Above all I am thankful that Gabriel was trusted to me to love and care for. I know that this was no accident, I know that I was blessed - Blessed with the gift of a child, blessed to be charged with the care of a terminally ill unborn baby, blessed that I got to spend ten days with him when most people walking in my shoes will never get that opportunity. I am blue, but I am blessed. I don't have time to water plants, but even in life's rush I carry Gabriel with me every day. His life and his loss are a part of me. Even as the branches of the blueberry brush dry and harden and threaten to break every day, I keep and guard them. Life isn't easy, hearts don't break evenly, and all I can do is hold on for the ride.
Wednesday, June 1, 2016
Two accomplishments that I get to take credit for, though I can really only thank God for, are the opportunities to be a mother to Gabriel, Eden, and Delilah, and a big sister to Monica, Timothy, and Victoria.
I remember so clearly Victoria's first day of daycare. It coincided with my first day of my senior year of high school, and I cried when having to leave her with her new sitter, after having spent the entire summer looking after her myself. Victoria was the first person to teach me, truly, about selfless love. I only ever wanted to give her the world.
So, it's no surprise that this, the morning of her high school graduation, I have been teary and nostalgic for the days when she was just a little girl. I have been recalling her first day of kindergarten, the day she transferred to Colonel Nichols halfway through her first grade year, her First Communion, and her graduation from junior high, which hardly feels like a year ago. I remember her in my own milestone moments - The day I found Sean dead, when I came home still in shock and still regretful that I had missed Victoria's classroom Valentine's Day party, that little 7 year old girl wrapped her arms around me in a big hug and said, "I miss Sean." I remember the day my cat Lily had kittens, on Victoria's third birthday, and upon seeing the first kitten for the first time Victoria saying "Lily has a mouse!" I remember standing by her side as she held Delilah, her first goddaughter, to be baptized. I remember her standing by my side on my wedding day. I remember standing behind her, beaming with pride, as she delivered her closing arguments during this year's mock trial competition, for which I had the privilege of coaching her. This day came all too quickly, but the years leading up to this day have been packed with memories. What a gift, to have been this girl's big sister.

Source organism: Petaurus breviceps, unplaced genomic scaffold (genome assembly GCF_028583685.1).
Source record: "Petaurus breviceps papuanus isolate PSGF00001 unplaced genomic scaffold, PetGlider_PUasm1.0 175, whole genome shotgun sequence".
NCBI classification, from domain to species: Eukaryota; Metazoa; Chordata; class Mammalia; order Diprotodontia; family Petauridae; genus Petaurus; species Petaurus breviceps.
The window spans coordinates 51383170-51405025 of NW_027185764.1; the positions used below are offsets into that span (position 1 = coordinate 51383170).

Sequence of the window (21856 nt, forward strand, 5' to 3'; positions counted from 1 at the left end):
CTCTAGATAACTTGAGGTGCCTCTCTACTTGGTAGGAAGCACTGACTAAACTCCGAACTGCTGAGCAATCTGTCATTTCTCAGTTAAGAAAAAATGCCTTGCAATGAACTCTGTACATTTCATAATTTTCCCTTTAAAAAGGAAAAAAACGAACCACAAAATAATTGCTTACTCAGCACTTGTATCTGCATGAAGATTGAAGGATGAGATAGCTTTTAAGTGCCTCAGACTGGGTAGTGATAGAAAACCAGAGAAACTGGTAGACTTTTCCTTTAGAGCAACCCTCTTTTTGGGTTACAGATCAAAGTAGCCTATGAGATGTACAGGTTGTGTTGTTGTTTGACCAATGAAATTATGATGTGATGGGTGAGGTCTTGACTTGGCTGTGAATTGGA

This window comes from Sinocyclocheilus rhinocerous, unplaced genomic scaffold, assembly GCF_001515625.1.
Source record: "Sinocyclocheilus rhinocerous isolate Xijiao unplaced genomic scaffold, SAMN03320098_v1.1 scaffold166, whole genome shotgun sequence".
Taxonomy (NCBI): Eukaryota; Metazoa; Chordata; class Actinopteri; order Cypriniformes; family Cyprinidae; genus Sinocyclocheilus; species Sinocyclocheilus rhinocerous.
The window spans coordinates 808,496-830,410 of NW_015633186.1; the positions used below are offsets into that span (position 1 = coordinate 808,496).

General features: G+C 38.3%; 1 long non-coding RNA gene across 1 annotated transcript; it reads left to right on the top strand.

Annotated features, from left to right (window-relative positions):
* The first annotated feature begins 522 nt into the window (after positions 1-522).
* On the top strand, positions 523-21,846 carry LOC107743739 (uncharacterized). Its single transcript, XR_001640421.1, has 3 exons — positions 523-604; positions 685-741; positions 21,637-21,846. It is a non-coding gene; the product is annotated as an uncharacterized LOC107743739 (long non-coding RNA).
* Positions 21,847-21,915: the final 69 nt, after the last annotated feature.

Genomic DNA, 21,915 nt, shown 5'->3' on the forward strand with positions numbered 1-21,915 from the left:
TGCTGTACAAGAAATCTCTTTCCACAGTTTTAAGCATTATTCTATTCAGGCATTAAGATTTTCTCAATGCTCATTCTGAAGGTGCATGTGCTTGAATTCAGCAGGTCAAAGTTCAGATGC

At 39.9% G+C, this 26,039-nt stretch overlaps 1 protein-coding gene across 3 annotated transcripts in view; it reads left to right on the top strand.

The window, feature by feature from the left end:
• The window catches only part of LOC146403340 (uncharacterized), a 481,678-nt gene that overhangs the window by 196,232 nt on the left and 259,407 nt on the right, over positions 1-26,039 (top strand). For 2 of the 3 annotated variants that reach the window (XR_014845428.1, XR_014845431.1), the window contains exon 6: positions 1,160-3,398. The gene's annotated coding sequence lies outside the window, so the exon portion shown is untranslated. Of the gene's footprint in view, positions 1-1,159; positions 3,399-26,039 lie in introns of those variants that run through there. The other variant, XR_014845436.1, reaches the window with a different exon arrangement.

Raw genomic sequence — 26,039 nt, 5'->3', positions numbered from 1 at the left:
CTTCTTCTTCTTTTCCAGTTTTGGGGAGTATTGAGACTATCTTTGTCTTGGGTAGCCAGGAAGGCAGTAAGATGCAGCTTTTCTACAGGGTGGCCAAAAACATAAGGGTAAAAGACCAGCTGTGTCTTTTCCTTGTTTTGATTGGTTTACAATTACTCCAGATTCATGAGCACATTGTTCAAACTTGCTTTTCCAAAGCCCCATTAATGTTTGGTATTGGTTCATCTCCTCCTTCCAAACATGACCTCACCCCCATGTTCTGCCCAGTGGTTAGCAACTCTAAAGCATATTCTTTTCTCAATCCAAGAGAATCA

I suppose Victoria's graduation, as all graduations are for me now, is especially touching when I consider that in the blink of an eye, my girls will be graduating too. And the sweet becomes bitter when I think about my only son, who will never graduate from high school - Something I knew several weeks before he was born. Before he was born, the doctors told me Gabriel wouldn't live long, and though I hoped with trepidation, I never dreamed that my little boy would be the one to defy the odds and live ten days. Those ten days have changed the world.
With a bittersweet, teary but happy joyful longing, I invite you to celebrate Gabriel's 5th Birthday by participating in this year's 10 Days to Change the World: